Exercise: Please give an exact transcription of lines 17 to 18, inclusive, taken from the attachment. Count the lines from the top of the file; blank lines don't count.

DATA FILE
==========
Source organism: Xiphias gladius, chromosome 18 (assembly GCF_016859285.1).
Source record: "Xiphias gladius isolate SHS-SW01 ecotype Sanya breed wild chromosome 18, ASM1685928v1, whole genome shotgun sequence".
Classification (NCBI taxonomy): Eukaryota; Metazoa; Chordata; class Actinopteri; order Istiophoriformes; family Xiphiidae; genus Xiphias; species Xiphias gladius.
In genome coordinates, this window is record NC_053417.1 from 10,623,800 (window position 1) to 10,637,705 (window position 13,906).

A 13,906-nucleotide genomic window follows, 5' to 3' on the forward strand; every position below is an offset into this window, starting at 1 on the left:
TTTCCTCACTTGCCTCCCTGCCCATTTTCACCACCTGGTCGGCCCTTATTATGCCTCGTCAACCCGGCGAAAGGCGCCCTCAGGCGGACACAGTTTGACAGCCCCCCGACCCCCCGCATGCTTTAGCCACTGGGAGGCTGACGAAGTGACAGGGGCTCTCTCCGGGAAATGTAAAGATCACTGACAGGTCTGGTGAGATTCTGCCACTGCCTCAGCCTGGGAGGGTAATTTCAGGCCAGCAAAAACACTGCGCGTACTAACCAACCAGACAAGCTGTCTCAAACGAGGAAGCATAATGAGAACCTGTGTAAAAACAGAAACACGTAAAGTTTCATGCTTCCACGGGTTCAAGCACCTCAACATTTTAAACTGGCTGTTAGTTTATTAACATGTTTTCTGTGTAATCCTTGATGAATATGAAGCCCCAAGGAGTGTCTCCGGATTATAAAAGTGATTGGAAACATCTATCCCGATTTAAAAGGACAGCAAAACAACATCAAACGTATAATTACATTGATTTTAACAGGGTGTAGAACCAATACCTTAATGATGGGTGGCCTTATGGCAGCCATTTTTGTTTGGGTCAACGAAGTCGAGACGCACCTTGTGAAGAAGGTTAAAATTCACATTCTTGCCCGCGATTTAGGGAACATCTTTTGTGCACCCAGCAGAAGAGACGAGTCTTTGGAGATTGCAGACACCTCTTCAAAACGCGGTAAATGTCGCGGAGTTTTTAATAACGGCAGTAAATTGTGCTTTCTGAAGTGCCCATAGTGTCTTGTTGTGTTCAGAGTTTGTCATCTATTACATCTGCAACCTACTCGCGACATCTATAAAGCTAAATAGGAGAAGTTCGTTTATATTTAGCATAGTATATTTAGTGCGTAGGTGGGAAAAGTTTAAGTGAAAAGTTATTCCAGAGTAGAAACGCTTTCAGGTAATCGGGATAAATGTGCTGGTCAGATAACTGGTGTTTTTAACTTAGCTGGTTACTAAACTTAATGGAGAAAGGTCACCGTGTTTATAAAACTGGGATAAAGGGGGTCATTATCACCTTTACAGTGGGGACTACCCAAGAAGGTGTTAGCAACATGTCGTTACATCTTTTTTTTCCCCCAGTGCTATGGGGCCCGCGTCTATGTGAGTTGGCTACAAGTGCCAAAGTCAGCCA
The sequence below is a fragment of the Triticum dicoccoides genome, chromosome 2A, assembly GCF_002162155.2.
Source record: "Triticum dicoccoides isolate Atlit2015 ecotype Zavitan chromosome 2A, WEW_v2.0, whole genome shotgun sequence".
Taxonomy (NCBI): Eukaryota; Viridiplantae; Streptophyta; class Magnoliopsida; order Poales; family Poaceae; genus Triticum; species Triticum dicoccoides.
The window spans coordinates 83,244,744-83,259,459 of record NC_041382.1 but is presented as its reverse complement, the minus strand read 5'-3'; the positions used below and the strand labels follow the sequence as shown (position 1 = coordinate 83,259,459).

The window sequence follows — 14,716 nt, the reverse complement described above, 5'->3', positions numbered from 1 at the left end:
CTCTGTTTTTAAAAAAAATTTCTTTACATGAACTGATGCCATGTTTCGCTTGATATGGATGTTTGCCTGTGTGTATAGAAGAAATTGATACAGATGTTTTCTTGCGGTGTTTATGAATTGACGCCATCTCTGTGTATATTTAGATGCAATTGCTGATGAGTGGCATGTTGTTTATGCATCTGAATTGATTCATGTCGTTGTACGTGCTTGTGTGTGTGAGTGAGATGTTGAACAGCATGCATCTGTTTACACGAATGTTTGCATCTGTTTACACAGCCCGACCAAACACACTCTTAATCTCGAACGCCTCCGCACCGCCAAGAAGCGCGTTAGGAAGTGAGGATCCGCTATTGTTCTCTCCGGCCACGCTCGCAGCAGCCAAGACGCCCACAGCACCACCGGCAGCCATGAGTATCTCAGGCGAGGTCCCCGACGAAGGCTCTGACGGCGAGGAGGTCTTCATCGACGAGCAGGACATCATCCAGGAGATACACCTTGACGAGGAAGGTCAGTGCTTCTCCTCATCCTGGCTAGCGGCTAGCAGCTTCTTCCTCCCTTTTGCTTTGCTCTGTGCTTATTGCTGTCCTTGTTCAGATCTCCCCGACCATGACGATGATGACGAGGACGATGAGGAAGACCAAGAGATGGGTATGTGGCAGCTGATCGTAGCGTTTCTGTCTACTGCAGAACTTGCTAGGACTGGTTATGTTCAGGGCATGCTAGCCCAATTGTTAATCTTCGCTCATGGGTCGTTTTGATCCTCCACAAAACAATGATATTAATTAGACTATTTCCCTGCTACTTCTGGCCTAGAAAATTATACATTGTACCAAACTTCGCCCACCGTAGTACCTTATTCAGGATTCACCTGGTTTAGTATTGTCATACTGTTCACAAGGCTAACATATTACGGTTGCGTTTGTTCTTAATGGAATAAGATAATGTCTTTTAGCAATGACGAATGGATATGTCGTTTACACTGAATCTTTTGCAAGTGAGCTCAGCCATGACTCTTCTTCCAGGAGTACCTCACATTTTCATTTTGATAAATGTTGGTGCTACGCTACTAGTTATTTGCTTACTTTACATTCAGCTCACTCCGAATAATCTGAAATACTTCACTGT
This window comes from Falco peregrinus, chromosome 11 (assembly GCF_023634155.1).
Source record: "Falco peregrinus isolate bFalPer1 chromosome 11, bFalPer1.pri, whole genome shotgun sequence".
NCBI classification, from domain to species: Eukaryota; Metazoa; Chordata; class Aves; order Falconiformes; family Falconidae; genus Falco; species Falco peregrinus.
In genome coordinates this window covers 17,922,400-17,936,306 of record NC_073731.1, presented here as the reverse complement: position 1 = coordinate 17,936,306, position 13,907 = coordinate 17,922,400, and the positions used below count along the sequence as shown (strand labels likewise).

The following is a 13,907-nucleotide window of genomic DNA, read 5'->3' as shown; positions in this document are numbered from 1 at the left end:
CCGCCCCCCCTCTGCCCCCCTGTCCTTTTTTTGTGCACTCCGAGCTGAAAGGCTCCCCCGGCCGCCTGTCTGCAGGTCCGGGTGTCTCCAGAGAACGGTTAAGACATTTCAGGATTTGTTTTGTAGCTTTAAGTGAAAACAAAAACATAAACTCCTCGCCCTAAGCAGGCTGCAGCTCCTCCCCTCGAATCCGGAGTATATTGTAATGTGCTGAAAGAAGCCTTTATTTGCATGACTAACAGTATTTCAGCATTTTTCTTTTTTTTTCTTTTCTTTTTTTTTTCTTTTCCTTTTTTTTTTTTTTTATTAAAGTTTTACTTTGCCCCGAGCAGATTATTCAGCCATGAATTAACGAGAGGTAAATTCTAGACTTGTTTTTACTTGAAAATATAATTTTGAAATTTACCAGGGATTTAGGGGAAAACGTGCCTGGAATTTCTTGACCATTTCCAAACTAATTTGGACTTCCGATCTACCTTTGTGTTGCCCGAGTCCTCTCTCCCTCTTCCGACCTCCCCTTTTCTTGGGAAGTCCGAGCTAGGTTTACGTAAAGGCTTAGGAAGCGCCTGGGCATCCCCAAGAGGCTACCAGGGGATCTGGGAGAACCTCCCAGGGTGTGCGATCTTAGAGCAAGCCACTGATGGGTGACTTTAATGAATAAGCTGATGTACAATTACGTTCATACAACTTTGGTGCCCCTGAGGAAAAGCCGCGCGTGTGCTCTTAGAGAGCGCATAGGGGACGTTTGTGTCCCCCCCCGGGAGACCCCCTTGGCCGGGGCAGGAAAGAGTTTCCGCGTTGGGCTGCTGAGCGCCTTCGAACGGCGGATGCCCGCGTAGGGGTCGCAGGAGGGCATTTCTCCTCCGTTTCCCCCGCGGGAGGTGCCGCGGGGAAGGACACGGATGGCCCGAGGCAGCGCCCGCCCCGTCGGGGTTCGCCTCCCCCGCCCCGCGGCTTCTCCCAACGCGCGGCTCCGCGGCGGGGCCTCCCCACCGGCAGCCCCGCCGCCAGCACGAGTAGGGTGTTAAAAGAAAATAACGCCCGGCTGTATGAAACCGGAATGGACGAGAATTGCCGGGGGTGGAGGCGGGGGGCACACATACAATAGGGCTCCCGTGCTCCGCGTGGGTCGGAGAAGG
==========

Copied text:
The following is a 13,907-nucleotide window of genomic DNA, read 5'->3' as shown; positions in this document are numbered from 1 at the left end:
CCGCCCCCCCTCTGCCCCCCTGTCCTTTTTTTGTGCACTCCGAGCTGAAAGGCTCCCCCGGCCGCCTGTCTGCAGGTCCGGGTGTCTCCAGAGAACGGTTAAGACATTTCAGGATTTGTTTTGTAGCTTTAAGTGAAAACAAAAACATAAACTCCTCGCCCTAAGCAGGCTGCAGCTCCTCCCCTCGAATCCGGAGTATATTGTAATGTGCTGAAAGAAGCCTTTATTTGCATGACTAACAGTATTTCAGCATTTTTCTTTTTTTTTCTTTTCTTTTTTTTTTCTTTTCCTTTTTTTTTTTTTTTATTAAAGTTTTACTTTGCCCCGAGCAGATTATTCAGCCATGAATTAACGAGAGGTAAATTCTAGACTTGTTTTTACTTGAAAATATAATTTTGAAATTTACCAGGGATTTAGGGGAAAACGTGCCTGGAATTTCTTGACCATTTCCAAACTAATTTGGACTTCCGATCTACCTTTGTGTTGCCCGAGTCCTCTCTCCCTCTTCCGACCTCCCCTTTTCTTGGGAAGTCCGAGCTAGGTTTACGTAAAGGCTTAGGAAGCGCCTGGGCATCCCCAAGAGGCTACCAGGGGATCTGGGAGAACCTCCCAGGGTGTGCGATCTTAGAGCAAGCCACTGATGGGTGACTTTAATGAATAAGCTGATGTACAATTACGTTCATACAACTTTGGTGCCCCTGAGGAAAAGCCGCGCGTGTGCTCTTAGAGAGCGCATAGGGGACGTTTGTGTCCCCCCCCGGGAGACCCCCTTGGCCGGGGCAGGAAAGAGTTTCCGCGTTGGGCTGCTGAGCGCCTTCGAACGGCGGATGCCCGCGTAGGGGTCGCAGGAGGGCATTTCTCCTCCGTTTCCCCCGCGGGAGGTGCCGCGGGGAAGGACACGGATGGCCCGAGGCAGCGCCCGCCCCGTCGGGGTTCGCCTCCCCCGCCCCGCGGCTTCTCCCAACGCGCGGCTCCGCGGCGGGGCCTCCCCACCGGCAGCCCCGCCGCCAGCACGAGTAGGGTGTTAAAAGAAAATAACGCCCGGCTGTATGAAACCGGAATGGACGAGAATTGCCGGGGGTGGAGGCGGGGGGCACACATACAATAGGGCTCCCGTGCTCCGCGTGGGTCGGAGAAGG